§ MR. GEORGE FABER (York)
I beg to ask Mr. Chancellor of the Exchequer whether, in the case of licensed properties which have been valued for purposes of death duties by the Commissioners of Inland Revenue at a greater number of years' purchase than that provided by the Licensing Bill, 1908, the excess in the amount of the duties so demanded and paid will, in the event of the Bill becoming law, be repaid by the Commissioners; and on what basis of value will licensed properties be assessed by the Commissioners for death duties during the period of time before the Bill becomes law.
§ MR. ASQUITH
The functions of the Commissioners of Inland Revenue in assessing properties to estate duty is not primarily the making of valuations, but the checking of valuations submitted by the accountable person. Valuations so arrived at in the past in accordance with the provisions of the Finance Act of 1894 cannot be affected by subsequent legislation, and consequently there is no ground on which—even on the hypothesis of the hon. Member—such repayment as that suggested could be made. The introduction of the Licensing Bill does not alter the basis of valuation, which remains, and will remain, if the 1306 Bill becomes law, the market value at the date of death, the accountable person having a right of appeal, in the event of disagreement, to the courts.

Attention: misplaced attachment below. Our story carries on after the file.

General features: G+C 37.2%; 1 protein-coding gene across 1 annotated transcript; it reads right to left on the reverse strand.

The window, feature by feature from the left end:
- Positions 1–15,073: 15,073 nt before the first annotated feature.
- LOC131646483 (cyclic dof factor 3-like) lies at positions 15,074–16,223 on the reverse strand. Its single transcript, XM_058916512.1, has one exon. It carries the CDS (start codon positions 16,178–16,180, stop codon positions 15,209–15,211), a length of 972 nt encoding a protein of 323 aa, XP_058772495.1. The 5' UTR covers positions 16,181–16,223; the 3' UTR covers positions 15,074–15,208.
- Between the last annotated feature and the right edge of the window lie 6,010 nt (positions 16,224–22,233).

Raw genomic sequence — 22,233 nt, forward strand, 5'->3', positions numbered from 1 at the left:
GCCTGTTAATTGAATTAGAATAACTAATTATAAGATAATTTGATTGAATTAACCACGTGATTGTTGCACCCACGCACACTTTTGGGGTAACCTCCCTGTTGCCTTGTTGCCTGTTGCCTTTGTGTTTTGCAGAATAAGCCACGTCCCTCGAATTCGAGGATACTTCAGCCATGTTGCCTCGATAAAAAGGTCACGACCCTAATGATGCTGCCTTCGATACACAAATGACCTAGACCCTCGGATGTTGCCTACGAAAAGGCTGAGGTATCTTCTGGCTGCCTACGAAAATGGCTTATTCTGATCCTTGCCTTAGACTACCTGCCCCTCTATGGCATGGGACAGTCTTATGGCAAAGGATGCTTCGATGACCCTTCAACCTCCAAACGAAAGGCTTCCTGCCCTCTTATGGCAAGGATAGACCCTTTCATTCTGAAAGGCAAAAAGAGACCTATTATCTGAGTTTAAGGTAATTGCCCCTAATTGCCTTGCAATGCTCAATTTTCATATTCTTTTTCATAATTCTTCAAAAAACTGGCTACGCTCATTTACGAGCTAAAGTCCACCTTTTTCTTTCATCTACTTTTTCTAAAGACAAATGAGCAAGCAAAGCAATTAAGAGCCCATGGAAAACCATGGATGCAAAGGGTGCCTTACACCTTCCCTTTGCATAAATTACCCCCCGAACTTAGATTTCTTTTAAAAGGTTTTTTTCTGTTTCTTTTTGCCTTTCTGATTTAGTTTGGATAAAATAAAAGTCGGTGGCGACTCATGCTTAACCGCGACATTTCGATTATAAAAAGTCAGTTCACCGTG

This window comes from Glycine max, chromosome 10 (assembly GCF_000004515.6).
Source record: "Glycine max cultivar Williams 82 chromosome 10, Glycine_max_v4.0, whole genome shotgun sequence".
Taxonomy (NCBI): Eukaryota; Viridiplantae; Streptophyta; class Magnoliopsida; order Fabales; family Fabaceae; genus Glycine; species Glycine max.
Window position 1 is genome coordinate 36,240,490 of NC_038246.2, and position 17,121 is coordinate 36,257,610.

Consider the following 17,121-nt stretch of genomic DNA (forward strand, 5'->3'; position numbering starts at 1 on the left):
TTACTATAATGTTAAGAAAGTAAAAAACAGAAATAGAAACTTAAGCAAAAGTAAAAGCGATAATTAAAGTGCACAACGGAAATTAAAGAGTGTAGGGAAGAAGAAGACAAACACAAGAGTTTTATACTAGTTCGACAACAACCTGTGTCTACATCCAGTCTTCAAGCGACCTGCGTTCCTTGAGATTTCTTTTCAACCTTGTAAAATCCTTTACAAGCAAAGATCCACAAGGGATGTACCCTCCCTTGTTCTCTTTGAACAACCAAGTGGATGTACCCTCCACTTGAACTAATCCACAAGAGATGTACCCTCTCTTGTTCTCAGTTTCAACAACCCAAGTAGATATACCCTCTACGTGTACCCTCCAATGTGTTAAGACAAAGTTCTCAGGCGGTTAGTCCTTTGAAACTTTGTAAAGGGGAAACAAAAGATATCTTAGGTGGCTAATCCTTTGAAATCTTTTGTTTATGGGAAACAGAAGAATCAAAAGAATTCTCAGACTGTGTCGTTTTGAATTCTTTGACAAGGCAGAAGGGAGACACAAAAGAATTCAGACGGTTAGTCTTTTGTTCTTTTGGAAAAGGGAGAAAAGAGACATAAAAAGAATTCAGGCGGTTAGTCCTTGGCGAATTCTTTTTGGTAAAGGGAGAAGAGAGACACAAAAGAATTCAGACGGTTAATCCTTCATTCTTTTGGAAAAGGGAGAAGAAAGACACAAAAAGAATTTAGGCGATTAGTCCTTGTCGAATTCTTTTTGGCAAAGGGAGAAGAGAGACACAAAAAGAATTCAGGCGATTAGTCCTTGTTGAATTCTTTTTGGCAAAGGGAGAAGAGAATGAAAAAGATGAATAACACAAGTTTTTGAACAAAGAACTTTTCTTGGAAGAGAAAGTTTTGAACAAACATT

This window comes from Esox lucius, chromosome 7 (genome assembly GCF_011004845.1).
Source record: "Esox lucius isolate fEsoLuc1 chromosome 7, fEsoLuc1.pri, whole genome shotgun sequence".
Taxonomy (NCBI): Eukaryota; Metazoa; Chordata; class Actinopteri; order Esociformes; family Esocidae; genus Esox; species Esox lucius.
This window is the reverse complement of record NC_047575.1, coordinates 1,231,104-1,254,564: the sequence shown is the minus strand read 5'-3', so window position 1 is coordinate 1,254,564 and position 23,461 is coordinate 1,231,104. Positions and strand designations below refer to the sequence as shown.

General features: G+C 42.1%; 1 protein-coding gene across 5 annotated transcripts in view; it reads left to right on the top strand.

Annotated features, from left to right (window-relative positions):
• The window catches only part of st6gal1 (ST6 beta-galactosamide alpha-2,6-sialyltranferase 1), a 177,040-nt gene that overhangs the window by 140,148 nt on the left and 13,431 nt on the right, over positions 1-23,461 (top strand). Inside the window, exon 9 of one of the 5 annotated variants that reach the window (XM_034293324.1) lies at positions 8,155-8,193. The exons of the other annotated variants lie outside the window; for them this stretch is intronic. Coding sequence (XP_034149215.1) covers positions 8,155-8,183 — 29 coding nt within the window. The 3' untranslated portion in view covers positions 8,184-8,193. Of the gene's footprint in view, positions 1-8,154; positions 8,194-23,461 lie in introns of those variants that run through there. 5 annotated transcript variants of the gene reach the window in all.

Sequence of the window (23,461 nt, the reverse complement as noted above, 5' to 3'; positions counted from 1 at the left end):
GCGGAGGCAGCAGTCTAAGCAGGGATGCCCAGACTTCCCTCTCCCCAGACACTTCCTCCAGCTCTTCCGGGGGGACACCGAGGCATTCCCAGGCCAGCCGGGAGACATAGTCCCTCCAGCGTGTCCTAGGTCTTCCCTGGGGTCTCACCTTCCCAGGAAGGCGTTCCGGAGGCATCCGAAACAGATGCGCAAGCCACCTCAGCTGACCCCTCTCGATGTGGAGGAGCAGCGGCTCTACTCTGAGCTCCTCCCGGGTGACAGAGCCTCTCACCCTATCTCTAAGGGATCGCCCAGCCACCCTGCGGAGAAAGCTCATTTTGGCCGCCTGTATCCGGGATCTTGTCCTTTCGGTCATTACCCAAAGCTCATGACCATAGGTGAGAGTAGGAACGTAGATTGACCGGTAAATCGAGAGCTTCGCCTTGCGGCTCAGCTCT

§ * MR. GEORGE FABER
Will the state of affairs be this, that on the one' hand the duty will have been assessed on the full monopoly value of the license, and on the other hand the Treasury intend to confiscate the monopoly value?
§ [The Answer, if any, was inaudible.]